Bigger horsepower and a move away from two- to four-stroke are the two overriding trends in the current outboard market, according to John Pfeifer, president of Mercury Marine.
Talking to IBI at METSTRADE yesterday, Pfeifer also highlighted connectivity as a major driver in future outboard engine development.
“Inboards and sterndrives continue to be important to us and we’ll still be investing in it going forward but it’s not a growth area,” Pfeifer admitted, saying focus is currently on supplying the demand for ever increasing outboard power. “We launched a 350 and a 400 a couple of years ago, we can’t make them fast enough. We’re seeing outboards powering a 42ft Boston Whaler and those guys aren’t staying at 42ft. 50ft-plus boats will soon be wanting outboards.”
Pfeifer added that horsepower requirements were on the up across its entire engine spectrum. “Owners of pontoons used to settle for a 50hp outboard, now they’re choosing a 115 – it’s quiet, powerful, enables them to tow a skier.”
With the move up in power, the Mercury boss also confirmed a move away from two-stroke, both in leisure and commercial sectors. “Only around 20% of new engines today are two-stroke and that number’s going down every year, which is good news for Mercury.”
Perhaps most interestingly Mercury’s president highlighted the growing desire for connectivity: “We’re still in our infancy regards to connectivity,” he admitted, but referenced a number of innovations the manufacturer has launched recently including its VesselView, engine information display and its Skyhook virtual anchor. “Along with the Skyhook we now have the Bowhook and Drifthook. which the boat user can upload on the spot – downloadable upgrades will be a key feature going forward.”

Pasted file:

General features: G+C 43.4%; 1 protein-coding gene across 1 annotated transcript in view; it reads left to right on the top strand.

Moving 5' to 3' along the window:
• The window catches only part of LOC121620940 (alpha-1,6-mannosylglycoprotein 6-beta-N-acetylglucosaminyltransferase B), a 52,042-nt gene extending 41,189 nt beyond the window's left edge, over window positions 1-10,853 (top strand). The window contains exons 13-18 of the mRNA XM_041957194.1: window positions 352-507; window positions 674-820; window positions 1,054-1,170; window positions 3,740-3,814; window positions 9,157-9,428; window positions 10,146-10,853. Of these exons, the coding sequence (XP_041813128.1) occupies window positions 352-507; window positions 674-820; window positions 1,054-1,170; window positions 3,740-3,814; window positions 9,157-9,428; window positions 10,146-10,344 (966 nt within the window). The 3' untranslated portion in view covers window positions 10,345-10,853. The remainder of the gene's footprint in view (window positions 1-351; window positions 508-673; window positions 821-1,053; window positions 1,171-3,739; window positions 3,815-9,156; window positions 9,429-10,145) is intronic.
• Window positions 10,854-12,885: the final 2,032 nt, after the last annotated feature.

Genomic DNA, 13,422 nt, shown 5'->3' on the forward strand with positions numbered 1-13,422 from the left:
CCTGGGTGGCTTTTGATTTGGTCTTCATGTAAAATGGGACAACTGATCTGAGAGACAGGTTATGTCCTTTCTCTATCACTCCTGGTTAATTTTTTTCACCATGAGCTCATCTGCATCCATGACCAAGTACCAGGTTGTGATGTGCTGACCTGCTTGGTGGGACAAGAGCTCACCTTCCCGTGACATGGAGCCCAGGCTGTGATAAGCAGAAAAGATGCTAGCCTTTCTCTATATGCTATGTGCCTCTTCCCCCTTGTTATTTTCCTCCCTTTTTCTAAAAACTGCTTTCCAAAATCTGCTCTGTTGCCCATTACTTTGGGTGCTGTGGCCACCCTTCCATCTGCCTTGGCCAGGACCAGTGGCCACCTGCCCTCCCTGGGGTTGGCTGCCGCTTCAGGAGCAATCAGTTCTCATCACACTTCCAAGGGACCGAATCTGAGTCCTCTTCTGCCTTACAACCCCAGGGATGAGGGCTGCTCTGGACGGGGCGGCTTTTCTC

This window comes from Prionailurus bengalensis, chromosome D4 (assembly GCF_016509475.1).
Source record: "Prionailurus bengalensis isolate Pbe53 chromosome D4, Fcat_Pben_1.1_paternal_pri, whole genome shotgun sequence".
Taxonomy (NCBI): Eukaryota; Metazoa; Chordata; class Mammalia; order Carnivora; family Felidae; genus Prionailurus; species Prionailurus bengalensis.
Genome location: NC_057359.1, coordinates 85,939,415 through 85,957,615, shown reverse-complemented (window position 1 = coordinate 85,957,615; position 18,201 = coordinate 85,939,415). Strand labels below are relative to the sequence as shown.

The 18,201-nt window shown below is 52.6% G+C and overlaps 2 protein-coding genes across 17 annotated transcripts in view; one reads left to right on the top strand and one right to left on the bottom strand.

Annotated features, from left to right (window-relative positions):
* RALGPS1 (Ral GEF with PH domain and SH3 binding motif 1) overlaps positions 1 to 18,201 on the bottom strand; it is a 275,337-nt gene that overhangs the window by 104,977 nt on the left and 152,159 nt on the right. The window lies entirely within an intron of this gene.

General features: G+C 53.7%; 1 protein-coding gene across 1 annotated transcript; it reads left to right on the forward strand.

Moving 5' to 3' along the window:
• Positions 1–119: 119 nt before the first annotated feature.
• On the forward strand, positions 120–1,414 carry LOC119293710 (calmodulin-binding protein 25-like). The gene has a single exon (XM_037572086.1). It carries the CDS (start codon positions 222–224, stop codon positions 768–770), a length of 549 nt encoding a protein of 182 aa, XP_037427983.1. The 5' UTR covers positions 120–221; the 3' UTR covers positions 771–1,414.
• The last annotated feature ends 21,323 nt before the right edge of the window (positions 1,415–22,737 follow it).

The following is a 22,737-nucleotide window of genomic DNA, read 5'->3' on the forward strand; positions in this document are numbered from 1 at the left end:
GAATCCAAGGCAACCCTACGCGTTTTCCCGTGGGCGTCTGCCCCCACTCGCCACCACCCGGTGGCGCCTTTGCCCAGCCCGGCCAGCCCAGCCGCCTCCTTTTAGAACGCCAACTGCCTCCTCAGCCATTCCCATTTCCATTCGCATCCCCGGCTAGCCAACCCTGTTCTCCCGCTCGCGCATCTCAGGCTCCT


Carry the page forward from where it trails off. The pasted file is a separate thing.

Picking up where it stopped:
Today 50% of Mercury’s business comes from its Parts & Accessories operation that it has been expanding through acquisition over the last couple of years. As well as its purchase of Dutch distributor Lankhorst Taselaar earlier this year, it added Bell Recreational Products Group in the Midwest, BLA in Australia, and Payne’s Marine in Canada to its distribution portfolio in 2014, 2015 and 2016 respectively.
Its P&A business, now 80% aftermarket and 20% OEM, accounts for more than US$1.2bn in annual sales and the company plans to raise sales by US$350m through acquisitions by 2018. “Being a distributor in the aftermarket is an important part of the equation,” said Pfeifer. “OEMs want a system that’s reliable, they don’t want to have to piecemeal components together.”
In spreading its reach beyond the engine to relevant component parts, via new distribution channels targeting the aftermarket, Mercury has been able to smooth out the cyclicality of its business. According to Pfeifer in unit terms sales of 250hp-plus engines have advanced beyond their former peak levels. Dollar sales are also up for smaller units below 115hp, despite them not reaching peak numbers yet, thanks to a shift up across the board in horsepower and increasing technology pushing up retail prices.
“Four-strokes are getting easier to service, they’re more intuitive,” said Pfeifer. Such factors, along with proven reliability, were encouraging increased adoption of four-strokes for commercial usage, he said.